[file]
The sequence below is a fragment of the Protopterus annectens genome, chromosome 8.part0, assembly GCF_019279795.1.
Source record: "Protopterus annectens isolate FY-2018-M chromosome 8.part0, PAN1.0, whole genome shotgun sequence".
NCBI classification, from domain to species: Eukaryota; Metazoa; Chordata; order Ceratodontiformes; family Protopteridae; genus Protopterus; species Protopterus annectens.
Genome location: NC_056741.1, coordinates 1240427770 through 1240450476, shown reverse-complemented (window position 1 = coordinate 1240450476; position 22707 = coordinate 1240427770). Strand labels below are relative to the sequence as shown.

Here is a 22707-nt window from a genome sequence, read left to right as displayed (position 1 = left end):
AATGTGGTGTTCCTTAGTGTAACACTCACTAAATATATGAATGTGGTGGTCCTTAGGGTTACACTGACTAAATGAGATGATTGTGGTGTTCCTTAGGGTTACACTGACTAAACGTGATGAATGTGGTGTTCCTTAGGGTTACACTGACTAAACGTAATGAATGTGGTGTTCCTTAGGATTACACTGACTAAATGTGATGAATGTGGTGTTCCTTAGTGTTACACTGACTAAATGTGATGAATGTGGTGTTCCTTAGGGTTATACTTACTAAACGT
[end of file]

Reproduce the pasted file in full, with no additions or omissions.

The sequence below is a fragment of the Protopterus annectens genome, chromosome 8.part0, assembly GCF_019279795.1.
Source record: "Protopterus annectens isolate FY-2018-M chromosome 8.part0, PAN1.0, whole genome shotgun sequence".
NCBI classification, from domain to species: Eukaryota; Metazoa; Chordata; order Ceratodontiformes; family Protopteridae; genus Protopterus; species Protopterus annectens.
Genome location: NC_056741.1, coordinates 1240427770 through 1240450476, shown reverse-complemented (window position 1 = coordinate 1240450476; position 22707 = coordinate 1240427770). Strand labels below are relative to the sequence as shown.

Here is a 22707-nt window from a genome sequence, read left to right as displayed (position 1 = left end):
AATGTGGTGTTCCTTAGTGTAACACTCACTAAATATATGAATGTGGTGGTCCTTAGGGTTACACTGACTAAATGAGATGATTGTGGTGTTCCTTAGGGTTACACTGACTAAACGTGATGAATGTGGTGTTCCTTAGGGTTACACTGACTAAACGTAATGAATGTGGTGTTCCTTAGGATTACACTGACTAAATGTGATGAATGTGGTGTTCCTTAGTGTTACACTGACTAAATGTGATGAATGTGGTGTTCCTTAGGGTTATACTTACTAAACGT